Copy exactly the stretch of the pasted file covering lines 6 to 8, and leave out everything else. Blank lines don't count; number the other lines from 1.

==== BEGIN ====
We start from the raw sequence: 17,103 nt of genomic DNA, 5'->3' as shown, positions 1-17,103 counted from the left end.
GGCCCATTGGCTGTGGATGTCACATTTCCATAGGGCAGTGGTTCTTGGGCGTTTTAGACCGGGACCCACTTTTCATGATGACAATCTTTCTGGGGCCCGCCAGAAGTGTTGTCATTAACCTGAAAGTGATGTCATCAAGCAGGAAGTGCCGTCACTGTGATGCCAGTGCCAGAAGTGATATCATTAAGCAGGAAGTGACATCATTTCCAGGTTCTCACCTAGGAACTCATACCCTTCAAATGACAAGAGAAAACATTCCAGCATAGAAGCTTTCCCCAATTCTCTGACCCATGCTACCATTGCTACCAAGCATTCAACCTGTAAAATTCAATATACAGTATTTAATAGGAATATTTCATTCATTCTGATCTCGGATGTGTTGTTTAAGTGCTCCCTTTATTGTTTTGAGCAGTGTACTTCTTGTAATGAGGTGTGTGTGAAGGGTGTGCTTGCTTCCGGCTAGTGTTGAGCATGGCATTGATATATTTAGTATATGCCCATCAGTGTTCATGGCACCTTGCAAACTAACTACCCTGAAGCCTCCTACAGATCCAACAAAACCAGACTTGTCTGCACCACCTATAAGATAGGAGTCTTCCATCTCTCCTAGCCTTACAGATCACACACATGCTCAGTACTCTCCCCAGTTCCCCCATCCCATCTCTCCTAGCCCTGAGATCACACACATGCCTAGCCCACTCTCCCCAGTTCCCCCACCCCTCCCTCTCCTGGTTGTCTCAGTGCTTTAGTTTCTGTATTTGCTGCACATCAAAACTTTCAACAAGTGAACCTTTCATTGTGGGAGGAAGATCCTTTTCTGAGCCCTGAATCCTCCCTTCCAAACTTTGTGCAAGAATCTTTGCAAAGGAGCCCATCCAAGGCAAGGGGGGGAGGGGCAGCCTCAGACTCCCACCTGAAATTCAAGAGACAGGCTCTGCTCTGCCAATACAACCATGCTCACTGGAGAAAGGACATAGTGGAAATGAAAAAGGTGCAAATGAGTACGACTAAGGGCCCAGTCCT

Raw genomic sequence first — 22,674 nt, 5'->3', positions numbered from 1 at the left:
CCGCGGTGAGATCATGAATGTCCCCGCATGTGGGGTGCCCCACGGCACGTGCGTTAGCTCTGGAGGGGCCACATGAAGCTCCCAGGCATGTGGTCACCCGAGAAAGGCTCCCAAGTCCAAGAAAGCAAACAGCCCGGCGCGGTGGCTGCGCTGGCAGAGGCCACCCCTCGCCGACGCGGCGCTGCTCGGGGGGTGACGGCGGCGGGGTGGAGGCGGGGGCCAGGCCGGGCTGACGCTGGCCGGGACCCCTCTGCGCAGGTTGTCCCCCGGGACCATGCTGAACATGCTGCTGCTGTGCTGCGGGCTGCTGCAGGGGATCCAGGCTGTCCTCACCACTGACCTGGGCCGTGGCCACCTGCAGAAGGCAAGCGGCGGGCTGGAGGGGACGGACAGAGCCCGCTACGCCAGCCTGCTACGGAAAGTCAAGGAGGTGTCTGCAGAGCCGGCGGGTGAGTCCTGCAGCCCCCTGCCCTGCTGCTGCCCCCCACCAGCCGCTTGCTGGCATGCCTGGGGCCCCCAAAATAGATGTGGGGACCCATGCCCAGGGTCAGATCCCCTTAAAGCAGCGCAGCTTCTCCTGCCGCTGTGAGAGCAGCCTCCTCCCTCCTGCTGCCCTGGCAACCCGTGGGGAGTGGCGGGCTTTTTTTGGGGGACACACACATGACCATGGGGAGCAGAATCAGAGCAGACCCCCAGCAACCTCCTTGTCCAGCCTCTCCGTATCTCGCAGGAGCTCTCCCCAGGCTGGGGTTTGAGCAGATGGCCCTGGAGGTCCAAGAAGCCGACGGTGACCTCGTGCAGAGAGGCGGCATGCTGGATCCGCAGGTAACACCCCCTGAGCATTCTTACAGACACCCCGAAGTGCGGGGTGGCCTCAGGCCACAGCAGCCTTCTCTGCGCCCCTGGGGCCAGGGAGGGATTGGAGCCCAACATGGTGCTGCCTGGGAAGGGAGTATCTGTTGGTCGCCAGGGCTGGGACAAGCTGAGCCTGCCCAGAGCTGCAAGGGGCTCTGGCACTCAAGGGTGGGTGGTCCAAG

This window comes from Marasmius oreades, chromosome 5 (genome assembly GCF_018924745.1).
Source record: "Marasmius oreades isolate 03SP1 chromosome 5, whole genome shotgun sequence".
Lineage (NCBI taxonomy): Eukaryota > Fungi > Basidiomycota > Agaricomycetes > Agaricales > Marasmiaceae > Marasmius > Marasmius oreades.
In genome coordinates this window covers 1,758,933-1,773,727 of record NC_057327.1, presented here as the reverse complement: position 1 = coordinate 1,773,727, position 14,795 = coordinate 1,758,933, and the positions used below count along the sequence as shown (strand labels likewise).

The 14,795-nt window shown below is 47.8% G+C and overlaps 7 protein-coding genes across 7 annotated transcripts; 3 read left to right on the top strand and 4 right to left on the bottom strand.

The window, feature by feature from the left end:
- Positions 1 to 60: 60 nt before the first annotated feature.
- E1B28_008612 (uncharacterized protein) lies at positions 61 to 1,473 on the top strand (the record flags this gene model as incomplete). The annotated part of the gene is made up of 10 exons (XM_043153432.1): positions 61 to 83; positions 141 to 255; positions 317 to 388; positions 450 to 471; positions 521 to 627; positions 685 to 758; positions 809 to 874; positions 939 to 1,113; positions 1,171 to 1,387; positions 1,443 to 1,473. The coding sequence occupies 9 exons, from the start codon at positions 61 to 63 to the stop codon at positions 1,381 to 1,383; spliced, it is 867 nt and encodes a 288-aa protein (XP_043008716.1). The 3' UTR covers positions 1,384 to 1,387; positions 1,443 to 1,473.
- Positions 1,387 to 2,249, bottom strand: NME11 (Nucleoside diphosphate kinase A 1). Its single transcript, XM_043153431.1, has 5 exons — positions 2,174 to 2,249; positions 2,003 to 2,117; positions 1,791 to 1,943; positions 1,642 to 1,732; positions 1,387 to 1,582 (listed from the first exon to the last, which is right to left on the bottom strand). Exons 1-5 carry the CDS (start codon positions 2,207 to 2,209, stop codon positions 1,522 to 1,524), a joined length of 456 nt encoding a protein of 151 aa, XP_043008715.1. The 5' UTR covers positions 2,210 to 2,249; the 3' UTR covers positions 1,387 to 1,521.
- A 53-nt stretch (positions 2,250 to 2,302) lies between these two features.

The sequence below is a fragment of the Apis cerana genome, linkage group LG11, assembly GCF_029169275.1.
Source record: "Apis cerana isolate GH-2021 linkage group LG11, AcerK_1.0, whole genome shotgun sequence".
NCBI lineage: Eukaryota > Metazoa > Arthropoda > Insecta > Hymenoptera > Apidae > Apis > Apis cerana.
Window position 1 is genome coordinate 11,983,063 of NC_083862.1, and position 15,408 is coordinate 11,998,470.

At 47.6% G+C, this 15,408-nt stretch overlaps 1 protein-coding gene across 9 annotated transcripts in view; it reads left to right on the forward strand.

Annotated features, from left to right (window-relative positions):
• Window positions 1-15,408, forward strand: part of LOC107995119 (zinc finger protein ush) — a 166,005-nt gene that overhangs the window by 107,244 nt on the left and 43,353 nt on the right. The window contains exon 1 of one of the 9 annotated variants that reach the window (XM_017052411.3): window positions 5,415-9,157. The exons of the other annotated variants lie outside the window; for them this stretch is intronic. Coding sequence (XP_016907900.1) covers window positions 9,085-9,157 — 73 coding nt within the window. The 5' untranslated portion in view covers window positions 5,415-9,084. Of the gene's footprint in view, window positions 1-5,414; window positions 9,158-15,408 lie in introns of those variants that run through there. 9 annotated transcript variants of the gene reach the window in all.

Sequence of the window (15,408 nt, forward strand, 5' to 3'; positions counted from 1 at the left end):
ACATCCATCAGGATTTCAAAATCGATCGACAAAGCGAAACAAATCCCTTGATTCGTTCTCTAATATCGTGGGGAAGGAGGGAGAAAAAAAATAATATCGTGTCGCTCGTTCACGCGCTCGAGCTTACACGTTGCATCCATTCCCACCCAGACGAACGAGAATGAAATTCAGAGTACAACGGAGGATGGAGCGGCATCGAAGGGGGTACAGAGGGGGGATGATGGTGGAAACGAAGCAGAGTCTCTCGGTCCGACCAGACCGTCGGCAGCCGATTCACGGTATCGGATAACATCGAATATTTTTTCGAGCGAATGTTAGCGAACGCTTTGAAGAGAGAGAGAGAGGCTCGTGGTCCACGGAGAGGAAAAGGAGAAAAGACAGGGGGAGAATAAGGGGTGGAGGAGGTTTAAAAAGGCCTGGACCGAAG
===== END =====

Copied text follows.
Source record: "Marasmius oreades isolate 03SP1 chromosome 5, whole genome shotgun sequence".
Lineage (NCBI taxonomy): Eukaryota > Fungi > Basidiomycota > Agaricomycetes > Agaricales > Marasmiaceae > Marasmius > Marasmius oreades.
In genome coordinates this window covers 1,758,933-1,773,727 of record NC_057327.1, presented here as the reverse complement: position 1 = coordinate 1,773,727, position 14,795 = coordinate 1,758,933, and the positions used below count along the sequence as shown (strand labels likewise).